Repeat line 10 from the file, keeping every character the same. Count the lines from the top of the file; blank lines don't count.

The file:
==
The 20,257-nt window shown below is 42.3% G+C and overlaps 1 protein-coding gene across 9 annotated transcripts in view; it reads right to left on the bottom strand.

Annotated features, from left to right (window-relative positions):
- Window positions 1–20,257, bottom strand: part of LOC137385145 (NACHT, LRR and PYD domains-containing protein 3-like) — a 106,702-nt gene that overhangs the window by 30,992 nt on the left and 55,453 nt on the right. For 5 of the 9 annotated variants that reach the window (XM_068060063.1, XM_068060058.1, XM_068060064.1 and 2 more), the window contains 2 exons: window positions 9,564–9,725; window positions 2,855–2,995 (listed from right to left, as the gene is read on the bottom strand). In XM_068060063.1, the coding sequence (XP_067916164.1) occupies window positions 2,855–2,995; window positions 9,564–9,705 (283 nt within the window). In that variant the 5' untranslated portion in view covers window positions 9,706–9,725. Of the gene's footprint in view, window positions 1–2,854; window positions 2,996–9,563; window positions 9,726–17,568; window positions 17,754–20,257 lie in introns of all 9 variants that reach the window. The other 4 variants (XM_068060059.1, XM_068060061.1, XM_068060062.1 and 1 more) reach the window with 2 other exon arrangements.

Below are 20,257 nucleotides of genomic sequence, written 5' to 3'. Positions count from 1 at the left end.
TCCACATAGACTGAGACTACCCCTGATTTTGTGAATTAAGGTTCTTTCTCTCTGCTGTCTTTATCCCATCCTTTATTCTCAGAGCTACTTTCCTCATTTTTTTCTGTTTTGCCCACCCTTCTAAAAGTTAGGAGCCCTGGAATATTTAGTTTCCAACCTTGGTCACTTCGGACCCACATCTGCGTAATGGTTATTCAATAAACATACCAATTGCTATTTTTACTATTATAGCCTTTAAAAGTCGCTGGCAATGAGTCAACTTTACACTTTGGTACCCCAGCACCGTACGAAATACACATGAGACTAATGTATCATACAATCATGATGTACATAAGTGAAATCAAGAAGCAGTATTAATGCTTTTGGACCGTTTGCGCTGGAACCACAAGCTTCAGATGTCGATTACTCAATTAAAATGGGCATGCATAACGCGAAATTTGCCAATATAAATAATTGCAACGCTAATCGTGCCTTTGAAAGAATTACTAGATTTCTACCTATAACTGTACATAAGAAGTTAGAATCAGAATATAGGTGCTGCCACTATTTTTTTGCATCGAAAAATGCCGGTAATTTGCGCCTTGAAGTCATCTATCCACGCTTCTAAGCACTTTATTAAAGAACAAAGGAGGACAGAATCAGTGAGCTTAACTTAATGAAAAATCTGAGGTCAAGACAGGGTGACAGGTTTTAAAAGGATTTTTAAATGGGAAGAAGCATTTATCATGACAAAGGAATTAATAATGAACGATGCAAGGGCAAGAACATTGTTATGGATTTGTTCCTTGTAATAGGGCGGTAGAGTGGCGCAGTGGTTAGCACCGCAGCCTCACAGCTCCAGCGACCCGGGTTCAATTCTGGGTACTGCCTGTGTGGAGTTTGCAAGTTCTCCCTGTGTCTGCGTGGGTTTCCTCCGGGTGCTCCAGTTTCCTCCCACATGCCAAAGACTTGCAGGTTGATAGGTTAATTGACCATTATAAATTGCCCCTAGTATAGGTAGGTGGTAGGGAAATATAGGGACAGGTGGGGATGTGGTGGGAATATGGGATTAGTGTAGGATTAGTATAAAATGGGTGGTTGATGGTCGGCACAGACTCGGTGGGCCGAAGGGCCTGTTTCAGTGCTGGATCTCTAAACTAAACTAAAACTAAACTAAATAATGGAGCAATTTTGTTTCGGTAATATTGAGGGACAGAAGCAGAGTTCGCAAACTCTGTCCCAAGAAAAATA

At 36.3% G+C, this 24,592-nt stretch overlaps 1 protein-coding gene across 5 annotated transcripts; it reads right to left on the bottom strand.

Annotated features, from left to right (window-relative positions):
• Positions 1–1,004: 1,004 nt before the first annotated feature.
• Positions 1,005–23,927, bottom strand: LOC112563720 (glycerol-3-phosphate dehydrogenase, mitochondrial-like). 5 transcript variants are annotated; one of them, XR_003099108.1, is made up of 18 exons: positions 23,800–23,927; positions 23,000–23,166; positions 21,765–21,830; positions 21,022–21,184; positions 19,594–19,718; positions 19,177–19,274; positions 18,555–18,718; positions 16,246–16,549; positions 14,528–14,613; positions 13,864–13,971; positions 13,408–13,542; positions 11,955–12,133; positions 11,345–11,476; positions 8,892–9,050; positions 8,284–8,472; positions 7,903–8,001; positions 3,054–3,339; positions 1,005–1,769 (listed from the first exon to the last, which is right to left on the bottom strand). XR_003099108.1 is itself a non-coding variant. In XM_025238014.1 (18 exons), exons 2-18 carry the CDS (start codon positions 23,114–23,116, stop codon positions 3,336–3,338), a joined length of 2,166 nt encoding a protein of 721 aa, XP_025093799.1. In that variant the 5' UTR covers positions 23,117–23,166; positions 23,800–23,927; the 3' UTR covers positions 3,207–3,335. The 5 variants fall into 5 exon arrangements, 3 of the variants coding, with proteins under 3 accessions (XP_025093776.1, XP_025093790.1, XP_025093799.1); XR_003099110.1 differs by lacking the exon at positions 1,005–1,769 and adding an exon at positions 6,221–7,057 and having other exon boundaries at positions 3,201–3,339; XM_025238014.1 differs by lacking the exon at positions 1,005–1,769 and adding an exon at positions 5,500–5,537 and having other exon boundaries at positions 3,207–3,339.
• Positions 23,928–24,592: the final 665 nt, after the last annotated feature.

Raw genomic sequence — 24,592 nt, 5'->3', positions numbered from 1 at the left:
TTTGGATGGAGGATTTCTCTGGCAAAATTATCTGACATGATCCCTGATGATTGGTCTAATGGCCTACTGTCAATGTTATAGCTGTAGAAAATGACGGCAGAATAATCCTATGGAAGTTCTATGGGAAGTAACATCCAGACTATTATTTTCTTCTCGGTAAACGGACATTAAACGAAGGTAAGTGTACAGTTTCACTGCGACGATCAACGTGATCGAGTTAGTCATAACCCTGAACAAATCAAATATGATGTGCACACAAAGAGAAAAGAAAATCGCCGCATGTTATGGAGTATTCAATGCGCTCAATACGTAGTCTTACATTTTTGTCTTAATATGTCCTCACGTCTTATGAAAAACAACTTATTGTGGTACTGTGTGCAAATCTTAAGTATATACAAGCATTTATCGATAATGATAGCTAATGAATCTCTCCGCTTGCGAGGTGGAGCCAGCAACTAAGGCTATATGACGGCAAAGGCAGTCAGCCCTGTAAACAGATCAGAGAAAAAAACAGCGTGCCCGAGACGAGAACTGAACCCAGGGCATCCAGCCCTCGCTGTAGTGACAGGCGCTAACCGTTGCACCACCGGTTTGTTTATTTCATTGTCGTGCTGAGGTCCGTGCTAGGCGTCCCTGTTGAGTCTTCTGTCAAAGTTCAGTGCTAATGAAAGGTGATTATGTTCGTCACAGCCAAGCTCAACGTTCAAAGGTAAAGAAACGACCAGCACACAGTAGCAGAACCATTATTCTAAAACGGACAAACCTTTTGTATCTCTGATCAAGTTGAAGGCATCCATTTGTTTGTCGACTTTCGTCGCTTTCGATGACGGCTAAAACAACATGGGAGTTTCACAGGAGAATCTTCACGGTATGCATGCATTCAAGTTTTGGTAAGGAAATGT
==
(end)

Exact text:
• Positions 23,928–24,592: the final 665 nt, after the last annotated feature.